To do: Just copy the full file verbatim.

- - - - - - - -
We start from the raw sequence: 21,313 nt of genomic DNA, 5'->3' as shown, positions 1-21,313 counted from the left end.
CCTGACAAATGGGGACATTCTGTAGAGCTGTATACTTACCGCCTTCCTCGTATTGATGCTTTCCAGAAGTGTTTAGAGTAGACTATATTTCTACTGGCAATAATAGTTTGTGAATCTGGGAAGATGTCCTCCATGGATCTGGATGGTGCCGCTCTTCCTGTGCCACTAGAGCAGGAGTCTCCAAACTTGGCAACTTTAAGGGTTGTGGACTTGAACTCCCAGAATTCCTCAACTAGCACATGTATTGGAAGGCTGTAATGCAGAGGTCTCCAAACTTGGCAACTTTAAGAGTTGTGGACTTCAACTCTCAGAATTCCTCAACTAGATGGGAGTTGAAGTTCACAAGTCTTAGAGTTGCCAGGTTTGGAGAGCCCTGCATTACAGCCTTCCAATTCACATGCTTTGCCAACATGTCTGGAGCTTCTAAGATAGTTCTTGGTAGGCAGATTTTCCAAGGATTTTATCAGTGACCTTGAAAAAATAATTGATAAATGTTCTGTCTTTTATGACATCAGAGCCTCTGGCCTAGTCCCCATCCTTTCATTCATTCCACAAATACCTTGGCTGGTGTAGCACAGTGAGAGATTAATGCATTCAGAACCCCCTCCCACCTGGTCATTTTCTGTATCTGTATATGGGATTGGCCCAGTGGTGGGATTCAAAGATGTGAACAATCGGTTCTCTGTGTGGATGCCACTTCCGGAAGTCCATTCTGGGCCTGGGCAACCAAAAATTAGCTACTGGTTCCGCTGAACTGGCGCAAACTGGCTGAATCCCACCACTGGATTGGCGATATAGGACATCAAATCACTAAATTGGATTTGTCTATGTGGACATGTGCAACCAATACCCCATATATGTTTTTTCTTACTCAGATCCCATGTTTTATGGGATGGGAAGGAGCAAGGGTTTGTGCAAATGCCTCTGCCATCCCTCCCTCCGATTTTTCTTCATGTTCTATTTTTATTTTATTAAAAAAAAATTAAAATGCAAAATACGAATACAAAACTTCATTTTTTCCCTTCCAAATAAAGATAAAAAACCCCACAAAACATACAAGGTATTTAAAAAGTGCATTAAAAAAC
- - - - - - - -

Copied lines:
We start from the raw sequence: 21,313 nt of genomic DNA, 5'->3' as shown, positions 1-21,313 counted from the left end.
CCTGACAAATGGGGACATTCTGTAGAGCTGTATACTTACCGCCTTCCTCGTATTGATGCTTTCCAGAAGTGTTTAGAGTAGACTATATTTCTACTGGCAATAATAGTTTGTGAATCTGGGAAGATGTCCTCCATGGATCTGGATGGTGCCGCTCTTCCTGTGCCACTAGAGCAGGAGTCTCCAAACTTGGCAACTTTAAGGGTTGTGGACTTGAACTCCCAGAATTCCTCAACTAGCACATGTATTGGAAGGCTGTAATGCAGAGGTCTCCAAACTTGGCAACTTTAAGAGTTGTGGACTTCAACTCTCAGAATTCCTCAACTAGATGGGAGTTGAAGTTCACAAGTCTTAGAGTTGCCAGGTTTGGAGAGCCCTGCATTACAGCCTTCCAATTCACATGCTTTGCCAACATGTCTGGAGCTTCTAAGATAGTTCTTGGTAGGCAGATTTTCCAAGGATTTTATCAGTGACCTTGAAAAAATAATTGATAAATGTTCTGTCTTTTATGACATCAGAGCCTCTGGCCTAGTCCCCATCCTTTCATTCATTCCACAAATACCTTGGCTGGTGTAGCACAGTGAGAGATTAATGCATTCAGAACCCCCTCCCACCTGGTCATTTTCTGTATCTGTATATGGGATTGGCCCAGTGGTGGGATTCAAAGATGTGAACAATCGGTTCTCTGTGTGGATGCCACTTCCGGAAGTCCATTCTGGGCCTGGGCAACCAAAAATTAGCTACTGGTTCCGCTGAACTGGCGCAAACTGGCTGAATCCCACCACTGGATTGGCGATATAGGACATCAAATCACTAAATTGGATTTGTCTATGTGGACATGTGCAACCAATACCCCATATATGTTTTTTCTTACTCAGATCCCATGTTTTATGGGATGGGAAGGAGCAAGGGTTTGTGCAAATGCCTCTGCCATCCCTCCCTCCGATTTTTCTTCATGTTCTATTTTTATTTTATTAAAAAAAAATTAAAATGCAAAATACGAATACAAAACTTCATTTTTTCCCTTCCAAATAAAGATAAAAAACCCCACAAAACATACAAGGTATTTAAAAAGTGCATTAAAAAAC